All of Cayenne's Comments + Replies

Norms survey (dead)

Yes, I'm aware of this. I didn't mis-parse his statement, I know what he meant, and what his example of a norm was supposed to provoke in me. It doesn't matter.

The subject matter of the posts that led to me posting this article and my memories apparently affect me more than I had thought they would, which in its own way shows that I am indeed an inferior rationalist. Truth is truth, and denying it does no one any good.

From now on I'll just concern myself with the local group here, or not, depending on what happens over the next few weeks. In any case... (read more)

0Barry_Cotter10yThe only way we become better at anything is through practice. I'm a pretty shitty instrumental rationalist, as a 27 year old with no great skills or qualifications, and very patchy work experience, but I aspire to better. If you enjoy participating in the Berkeley rationalist community, keep doing it. Consider continuing to participate here, your posts, Mitigating Social Awkwardness and Insufficiently Awesome mean you have definitively contributed more here than I have. FWIW you didn't provoke any unfortunate emotions in me; that's almost exclusively something that happens in person.
-1wedrifid10yYou do? Roughly it was supposed to provoke a short term frustration but a net reduction in sensitivity to the real or (more commonly) imagined effects you may have on the internal state of other agents. Also a somewhat reduced impulse to publicly distance yourself from your own (minor) actions and instinctively withdraw. For what it is worth people would prefer you to continue engaging with the community here. If you don't think you would personally benefit from participating here then by all means move along. But for crying out loud, you don't need to second guess what other people want you to do. Too much tiptoeing about like you're walking on eggshells is perhaps one of the worst things excessive exposure to religion results in.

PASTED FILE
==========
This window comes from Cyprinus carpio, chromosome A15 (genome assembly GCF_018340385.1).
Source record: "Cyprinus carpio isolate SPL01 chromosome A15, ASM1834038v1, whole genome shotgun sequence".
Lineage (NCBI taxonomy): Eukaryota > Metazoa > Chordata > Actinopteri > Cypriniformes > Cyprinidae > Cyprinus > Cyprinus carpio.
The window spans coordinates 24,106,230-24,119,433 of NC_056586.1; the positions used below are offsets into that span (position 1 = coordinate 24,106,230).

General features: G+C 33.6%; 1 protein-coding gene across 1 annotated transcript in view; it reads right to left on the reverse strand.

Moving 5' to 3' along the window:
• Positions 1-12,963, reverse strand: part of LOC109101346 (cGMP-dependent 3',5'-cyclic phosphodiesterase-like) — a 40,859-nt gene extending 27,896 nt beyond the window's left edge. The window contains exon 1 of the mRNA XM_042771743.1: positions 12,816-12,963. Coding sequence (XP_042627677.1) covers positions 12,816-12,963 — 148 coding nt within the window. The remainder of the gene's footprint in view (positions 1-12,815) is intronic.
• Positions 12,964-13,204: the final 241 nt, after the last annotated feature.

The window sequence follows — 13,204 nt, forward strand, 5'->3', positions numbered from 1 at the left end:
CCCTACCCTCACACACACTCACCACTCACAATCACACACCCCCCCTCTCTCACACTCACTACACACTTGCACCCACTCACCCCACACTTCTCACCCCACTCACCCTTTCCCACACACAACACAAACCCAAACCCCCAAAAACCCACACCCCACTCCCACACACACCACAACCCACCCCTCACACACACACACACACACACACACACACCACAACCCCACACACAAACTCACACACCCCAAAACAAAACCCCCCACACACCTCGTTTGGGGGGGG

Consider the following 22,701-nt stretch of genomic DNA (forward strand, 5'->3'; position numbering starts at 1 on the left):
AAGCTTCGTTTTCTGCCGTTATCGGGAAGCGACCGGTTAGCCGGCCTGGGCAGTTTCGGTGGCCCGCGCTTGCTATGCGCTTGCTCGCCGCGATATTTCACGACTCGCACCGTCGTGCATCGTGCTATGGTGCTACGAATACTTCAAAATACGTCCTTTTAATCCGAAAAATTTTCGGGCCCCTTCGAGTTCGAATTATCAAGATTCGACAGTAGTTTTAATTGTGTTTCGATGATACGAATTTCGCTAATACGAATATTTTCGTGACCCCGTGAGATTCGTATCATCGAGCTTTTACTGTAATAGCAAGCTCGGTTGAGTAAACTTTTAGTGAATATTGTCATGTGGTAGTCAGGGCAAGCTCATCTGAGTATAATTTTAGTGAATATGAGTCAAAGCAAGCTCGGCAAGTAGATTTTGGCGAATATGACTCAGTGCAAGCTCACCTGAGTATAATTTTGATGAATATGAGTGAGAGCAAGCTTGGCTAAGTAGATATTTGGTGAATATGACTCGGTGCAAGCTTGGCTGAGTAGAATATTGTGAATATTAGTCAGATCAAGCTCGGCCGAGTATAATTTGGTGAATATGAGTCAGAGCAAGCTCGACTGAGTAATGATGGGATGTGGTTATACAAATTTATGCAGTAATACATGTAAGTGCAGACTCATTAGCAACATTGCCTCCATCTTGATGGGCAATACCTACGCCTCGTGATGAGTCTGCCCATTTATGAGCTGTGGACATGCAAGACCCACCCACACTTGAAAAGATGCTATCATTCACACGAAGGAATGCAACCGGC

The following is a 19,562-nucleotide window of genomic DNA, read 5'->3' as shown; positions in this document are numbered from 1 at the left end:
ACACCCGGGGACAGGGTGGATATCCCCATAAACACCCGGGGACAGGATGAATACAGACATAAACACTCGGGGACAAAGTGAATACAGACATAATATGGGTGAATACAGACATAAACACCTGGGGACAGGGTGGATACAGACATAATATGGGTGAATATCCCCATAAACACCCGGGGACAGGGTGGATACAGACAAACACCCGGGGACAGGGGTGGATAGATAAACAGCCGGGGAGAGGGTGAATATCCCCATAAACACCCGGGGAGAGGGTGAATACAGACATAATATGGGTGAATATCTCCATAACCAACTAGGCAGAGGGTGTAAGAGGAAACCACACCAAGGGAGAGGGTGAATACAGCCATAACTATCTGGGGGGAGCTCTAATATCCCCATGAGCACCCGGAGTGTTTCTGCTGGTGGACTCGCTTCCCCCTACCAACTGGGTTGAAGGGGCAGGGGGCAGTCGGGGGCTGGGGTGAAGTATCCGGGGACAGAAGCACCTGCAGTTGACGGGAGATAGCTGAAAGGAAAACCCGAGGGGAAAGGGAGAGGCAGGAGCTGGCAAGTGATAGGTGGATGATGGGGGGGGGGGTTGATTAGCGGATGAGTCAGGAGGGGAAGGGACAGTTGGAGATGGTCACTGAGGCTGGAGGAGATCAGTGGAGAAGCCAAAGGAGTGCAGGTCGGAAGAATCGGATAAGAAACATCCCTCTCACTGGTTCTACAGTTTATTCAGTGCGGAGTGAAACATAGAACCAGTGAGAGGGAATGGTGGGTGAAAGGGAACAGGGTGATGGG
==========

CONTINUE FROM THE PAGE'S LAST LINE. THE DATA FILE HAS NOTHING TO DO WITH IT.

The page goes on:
Norms survey (dead)

I have a policy of only doing fun things, or things that lead directly to fun. As soon as something becomes non-fun, I find something else to do. The potential benefits of this, and the use I would get out of them, aren't worth the cost to me or the time others have sunk into it.